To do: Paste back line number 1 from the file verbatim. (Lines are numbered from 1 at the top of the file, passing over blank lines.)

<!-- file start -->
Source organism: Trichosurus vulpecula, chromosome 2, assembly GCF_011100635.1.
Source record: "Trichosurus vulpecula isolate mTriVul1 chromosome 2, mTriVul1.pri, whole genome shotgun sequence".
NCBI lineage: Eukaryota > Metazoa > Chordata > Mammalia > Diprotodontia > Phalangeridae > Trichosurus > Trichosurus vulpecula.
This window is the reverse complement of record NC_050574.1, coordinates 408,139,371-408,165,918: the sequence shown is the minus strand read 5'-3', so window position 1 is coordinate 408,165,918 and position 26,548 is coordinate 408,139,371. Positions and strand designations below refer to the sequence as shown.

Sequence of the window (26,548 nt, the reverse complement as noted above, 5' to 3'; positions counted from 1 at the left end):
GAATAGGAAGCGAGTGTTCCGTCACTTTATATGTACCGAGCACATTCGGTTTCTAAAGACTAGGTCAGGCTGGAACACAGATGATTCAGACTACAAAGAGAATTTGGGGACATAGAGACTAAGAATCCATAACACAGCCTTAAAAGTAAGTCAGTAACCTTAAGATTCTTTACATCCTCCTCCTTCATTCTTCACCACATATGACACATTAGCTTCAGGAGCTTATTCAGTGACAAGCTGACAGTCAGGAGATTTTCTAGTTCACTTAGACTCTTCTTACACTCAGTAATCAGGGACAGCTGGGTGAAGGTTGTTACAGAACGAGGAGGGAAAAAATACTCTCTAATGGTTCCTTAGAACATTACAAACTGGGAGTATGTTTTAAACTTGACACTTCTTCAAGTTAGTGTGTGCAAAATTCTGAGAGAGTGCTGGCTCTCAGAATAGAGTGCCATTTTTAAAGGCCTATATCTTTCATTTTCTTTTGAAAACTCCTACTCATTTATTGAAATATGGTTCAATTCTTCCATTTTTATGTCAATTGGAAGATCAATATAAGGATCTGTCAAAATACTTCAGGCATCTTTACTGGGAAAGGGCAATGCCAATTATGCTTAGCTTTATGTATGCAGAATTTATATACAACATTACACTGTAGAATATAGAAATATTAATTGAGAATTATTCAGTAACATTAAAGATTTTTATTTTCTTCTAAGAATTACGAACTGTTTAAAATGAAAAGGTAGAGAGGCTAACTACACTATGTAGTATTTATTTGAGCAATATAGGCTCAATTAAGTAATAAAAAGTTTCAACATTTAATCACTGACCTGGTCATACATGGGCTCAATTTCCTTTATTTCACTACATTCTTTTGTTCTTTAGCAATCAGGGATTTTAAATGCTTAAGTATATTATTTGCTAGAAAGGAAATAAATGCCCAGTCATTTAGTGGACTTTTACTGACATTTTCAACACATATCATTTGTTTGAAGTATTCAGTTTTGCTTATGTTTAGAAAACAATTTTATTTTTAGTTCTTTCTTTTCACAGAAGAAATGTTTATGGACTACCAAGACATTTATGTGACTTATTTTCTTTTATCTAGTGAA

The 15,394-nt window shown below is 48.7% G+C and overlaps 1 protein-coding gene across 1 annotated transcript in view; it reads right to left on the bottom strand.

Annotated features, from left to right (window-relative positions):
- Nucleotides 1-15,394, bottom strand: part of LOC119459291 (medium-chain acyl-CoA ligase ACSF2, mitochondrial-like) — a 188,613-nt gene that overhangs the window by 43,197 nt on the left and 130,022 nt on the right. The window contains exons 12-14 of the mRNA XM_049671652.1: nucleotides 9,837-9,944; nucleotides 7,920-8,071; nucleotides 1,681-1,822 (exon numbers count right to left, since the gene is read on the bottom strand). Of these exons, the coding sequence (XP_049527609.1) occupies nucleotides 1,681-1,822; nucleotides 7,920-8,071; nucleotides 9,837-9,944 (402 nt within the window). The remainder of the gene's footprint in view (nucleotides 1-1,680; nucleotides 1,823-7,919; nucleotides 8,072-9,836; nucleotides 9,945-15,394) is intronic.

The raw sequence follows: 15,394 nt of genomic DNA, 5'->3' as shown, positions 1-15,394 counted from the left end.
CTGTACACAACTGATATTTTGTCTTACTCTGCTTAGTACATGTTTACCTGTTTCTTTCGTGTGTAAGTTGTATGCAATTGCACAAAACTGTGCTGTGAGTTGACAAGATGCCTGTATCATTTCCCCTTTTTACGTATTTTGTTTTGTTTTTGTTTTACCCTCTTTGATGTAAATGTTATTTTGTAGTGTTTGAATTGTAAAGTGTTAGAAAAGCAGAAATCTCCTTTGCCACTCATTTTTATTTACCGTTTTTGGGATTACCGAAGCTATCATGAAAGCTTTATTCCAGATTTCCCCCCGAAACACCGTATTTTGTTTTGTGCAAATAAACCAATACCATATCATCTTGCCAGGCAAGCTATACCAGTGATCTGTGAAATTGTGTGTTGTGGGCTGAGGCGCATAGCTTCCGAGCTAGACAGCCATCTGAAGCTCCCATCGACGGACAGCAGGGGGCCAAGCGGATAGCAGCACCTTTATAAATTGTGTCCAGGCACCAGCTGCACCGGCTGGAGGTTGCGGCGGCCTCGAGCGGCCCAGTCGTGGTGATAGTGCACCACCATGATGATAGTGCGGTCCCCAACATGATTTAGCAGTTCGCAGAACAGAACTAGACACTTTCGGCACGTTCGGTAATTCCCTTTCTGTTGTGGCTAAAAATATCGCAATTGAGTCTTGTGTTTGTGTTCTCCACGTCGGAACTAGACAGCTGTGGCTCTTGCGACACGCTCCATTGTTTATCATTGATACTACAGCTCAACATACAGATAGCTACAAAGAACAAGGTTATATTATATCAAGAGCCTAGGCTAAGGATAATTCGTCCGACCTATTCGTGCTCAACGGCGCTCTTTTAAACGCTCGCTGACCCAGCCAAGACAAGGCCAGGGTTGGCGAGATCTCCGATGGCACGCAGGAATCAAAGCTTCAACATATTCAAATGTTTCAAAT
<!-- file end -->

Source organism: Trichosurus vulpecula, chromosome 2, assembly GCF_011100635.1.